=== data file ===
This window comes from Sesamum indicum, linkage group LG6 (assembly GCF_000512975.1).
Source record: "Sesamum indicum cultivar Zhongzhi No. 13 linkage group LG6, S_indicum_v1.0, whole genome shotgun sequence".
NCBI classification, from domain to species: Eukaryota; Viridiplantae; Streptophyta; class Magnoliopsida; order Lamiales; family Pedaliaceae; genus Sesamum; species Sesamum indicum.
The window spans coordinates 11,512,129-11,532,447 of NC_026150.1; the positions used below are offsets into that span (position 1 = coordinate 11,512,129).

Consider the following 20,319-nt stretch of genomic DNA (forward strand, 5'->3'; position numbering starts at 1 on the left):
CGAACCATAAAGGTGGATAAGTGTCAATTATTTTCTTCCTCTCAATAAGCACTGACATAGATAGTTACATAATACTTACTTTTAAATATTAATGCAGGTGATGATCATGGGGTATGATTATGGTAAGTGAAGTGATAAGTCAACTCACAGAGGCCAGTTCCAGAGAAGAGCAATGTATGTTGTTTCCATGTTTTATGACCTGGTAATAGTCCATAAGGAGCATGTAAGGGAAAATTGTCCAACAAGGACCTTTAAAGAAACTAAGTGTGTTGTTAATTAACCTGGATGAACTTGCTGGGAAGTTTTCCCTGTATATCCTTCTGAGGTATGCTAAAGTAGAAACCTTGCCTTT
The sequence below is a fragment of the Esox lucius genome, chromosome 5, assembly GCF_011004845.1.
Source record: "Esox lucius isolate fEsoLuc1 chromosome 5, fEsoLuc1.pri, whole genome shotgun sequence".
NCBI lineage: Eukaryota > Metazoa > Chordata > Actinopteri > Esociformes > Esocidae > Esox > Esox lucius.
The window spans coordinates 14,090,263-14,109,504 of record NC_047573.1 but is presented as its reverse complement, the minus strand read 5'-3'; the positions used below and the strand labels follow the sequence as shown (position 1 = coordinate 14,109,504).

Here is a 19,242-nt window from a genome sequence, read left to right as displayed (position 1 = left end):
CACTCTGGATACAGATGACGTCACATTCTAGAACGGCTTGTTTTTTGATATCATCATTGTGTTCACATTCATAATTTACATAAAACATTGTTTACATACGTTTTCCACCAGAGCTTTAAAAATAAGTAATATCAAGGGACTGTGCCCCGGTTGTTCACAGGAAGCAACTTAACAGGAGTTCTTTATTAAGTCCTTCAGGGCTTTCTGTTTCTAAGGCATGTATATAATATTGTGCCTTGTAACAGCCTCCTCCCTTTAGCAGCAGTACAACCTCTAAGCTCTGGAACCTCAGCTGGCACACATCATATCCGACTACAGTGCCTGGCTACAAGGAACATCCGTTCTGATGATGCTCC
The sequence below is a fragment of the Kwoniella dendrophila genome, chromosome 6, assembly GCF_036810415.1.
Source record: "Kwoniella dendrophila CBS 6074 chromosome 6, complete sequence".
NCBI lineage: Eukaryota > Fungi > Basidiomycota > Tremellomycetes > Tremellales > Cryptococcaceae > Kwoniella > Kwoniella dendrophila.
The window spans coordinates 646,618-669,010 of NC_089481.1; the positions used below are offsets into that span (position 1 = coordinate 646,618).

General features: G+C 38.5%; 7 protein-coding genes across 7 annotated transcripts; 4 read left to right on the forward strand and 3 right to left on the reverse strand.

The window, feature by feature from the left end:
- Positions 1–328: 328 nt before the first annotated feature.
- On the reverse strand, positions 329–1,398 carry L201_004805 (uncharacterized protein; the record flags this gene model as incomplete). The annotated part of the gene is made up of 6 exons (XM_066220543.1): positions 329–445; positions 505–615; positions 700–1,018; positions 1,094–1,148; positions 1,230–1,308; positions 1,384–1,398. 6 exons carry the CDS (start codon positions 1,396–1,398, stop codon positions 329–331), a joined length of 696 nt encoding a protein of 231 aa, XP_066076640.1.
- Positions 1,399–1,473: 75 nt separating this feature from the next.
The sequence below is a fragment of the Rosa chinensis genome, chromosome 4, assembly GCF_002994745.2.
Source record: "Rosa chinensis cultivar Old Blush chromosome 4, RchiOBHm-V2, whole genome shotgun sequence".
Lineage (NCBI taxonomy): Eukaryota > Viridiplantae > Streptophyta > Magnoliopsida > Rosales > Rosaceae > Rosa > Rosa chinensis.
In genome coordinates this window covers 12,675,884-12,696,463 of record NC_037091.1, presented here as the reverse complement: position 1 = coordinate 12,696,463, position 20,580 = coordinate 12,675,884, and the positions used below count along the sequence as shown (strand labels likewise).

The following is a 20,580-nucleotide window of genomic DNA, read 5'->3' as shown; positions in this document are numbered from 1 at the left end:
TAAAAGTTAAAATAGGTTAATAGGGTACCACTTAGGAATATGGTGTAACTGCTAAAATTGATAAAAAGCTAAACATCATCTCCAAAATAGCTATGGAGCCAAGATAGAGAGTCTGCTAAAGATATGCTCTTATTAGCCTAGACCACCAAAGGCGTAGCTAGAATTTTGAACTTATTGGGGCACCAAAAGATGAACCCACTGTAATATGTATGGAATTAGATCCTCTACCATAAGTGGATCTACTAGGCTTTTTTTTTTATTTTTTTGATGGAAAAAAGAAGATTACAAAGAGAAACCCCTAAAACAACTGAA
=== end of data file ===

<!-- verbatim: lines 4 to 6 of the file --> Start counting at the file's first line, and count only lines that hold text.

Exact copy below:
The window spans coordinates 11,512,129-11,532,447 of NC_026150.1; the positions used below are offsets into that span (position 1 = coordinate 11,512,129).

Consider the following 20,319-nt stretch of genomic DNA (forward strand, 5'->3'; position numbering starts at 1 on the left):
CGAACCATAAAGGTGGATAAGTGTCAATTATTTTCTTCCTCTCAATAAGCACTGACATAGATAGTTACATAATACTTACTTTTAAATATTAATGCAGGTGATGATCATGGGGTATGATTATGGTAAGTGAAGTGATAAGTCAACTCACAGAGGCCAGTTCCAGAGAAGAGCAATGTATGTTGTTTCCATGTTTTATGACCTGGTAATAGTCCATAAGGAGCATGTAAGGGAAAATTGTCCAACAAGGACCTTTAAAGAAACTAAGTGTGTTGTTAATTAACCTGGATGAACTTGCTGGGAAGTTTTCCCTGTATATCCTTCTGAGGTATGCTAAAGTAGAAACCTTGCCTTT